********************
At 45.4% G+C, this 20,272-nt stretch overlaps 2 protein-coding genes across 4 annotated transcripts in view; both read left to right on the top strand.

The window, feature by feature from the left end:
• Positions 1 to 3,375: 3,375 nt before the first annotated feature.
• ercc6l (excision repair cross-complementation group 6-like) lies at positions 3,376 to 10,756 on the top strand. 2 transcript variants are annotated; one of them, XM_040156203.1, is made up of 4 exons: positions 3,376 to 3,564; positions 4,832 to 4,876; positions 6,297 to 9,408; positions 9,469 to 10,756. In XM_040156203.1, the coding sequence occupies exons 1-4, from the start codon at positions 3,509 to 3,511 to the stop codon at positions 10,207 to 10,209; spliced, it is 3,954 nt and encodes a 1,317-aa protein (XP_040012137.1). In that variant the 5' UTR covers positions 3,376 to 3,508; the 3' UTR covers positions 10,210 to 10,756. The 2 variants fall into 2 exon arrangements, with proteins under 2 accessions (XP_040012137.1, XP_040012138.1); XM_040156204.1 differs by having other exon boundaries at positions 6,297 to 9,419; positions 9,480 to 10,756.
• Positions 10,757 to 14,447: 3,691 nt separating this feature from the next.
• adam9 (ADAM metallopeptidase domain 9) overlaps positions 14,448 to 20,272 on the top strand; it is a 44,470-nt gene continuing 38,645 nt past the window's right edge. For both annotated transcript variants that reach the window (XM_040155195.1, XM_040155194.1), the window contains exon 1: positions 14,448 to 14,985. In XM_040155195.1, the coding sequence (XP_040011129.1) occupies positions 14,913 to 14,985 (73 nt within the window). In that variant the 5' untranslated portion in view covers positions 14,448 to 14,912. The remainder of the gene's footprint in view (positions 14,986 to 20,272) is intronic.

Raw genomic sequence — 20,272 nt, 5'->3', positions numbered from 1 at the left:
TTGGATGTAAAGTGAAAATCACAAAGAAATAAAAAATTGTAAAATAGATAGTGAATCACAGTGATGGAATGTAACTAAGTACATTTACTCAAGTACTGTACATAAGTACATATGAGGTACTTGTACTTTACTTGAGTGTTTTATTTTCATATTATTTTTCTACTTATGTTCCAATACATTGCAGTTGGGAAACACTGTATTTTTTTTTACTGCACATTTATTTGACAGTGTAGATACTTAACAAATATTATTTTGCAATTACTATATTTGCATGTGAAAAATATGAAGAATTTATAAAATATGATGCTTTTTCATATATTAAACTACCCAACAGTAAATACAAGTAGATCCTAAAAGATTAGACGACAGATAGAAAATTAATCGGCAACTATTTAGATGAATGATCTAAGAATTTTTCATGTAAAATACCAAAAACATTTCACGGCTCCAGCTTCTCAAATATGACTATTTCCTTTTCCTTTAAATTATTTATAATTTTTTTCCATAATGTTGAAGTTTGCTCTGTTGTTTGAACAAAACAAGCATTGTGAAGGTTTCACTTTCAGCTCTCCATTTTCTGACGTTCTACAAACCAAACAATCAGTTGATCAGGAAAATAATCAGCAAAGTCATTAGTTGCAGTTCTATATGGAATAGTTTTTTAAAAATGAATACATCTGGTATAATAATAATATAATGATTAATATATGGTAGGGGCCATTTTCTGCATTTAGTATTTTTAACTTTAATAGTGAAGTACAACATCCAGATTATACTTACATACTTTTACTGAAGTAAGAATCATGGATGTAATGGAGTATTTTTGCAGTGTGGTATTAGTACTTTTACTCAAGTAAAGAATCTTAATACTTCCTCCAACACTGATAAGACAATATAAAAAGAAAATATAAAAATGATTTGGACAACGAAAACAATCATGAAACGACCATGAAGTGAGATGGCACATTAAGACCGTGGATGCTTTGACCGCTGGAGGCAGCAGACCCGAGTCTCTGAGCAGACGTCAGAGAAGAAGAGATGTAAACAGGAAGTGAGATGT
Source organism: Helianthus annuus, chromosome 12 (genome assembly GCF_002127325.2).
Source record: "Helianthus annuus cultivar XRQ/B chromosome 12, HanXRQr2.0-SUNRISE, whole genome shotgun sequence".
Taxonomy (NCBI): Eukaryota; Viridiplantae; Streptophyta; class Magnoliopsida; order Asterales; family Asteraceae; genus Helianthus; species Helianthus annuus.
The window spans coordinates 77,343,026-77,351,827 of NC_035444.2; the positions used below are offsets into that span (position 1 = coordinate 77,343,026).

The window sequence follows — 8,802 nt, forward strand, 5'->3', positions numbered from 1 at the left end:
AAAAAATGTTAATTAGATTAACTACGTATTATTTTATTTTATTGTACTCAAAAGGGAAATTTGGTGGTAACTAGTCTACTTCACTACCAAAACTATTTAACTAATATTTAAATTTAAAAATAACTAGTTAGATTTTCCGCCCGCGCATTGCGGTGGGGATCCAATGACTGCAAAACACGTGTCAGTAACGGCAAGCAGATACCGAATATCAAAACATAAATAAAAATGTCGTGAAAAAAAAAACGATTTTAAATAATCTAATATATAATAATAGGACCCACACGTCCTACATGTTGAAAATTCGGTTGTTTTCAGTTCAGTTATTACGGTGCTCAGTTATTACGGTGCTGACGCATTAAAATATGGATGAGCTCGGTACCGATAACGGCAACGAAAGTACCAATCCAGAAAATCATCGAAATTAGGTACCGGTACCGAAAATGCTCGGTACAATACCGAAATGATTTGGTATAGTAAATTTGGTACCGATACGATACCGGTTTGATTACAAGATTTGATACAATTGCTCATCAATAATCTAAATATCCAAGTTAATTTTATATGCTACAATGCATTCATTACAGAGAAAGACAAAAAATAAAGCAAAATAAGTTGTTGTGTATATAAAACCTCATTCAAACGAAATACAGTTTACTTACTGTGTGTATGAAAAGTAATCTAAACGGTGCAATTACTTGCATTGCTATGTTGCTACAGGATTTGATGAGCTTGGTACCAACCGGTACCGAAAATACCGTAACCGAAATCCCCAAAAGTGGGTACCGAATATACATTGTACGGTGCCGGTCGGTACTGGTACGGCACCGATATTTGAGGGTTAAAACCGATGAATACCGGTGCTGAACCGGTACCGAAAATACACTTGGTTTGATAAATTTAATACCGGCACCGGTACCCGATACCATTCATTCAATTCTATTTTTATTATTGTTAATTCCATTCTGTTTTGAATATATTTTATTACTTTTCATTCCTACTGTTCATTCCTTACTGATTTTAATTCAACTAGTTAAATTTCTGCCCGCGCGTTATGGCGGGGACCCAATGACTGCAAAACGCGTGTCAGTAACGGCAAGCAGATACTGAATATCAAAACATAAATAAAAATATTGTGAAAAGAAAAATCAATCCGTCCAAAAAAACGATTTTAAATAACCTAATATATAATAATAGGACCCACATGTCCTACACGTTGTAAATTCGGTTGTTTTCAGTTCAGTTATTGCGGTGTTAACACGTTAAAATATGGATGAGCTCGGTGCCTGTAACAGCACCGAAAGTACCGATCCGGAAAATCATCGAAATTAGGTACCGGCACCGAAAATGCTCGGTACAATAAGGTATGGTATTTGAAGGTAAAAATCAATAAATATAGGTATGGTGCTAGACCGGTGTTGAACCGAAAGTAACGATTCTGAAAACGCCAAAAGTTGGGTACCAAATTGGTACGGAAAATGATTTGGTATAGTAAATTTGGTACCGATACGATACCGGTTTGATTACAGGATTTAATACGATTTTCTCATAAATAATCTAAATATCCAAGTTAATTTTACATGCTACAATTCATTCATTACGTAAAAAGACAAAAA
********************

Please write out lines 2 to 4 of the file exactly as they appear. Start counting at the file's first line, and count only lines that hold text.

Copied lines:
The window, feature by feature from the left end:
• Positions 1 to 3,375: 3,375 nt before the first annotated feature.
• ercc6l (excision repair cross-complementation group 6-like) lies at positions 3,376 to 10,756 on the top strand. 2 transcript variants are annotated; one of them, XM_040156203.1, is made up of 4 exons: positions 3,376 to 3,564; positions 4,832 to 4,876; positions 6,297 to 9,408; positions 9,469 to 10,756. In XM_040156203.1, the coding sequence occupies exons 1-4, from the start codon at positions 3,509 to 3,511 to the stop codon at positions 10,207 to 10,209; spliced, it is 3,954 nt and encodes a 1,317-aa protein (XP_040012137.1). In that variant the 5' UTR covers positions 3,376 to 3,508; the 3' UTR covers positions 10,210 to 10,756. The 2 variants fall into 2 exon arrangements, with proteins under 2 accessions (XP_040012137.1, XP_040012138.1); XM_040156204.1 differs by having other exon boundaries at positions 6,297 to 9,419; positions 9,480 to 10,756.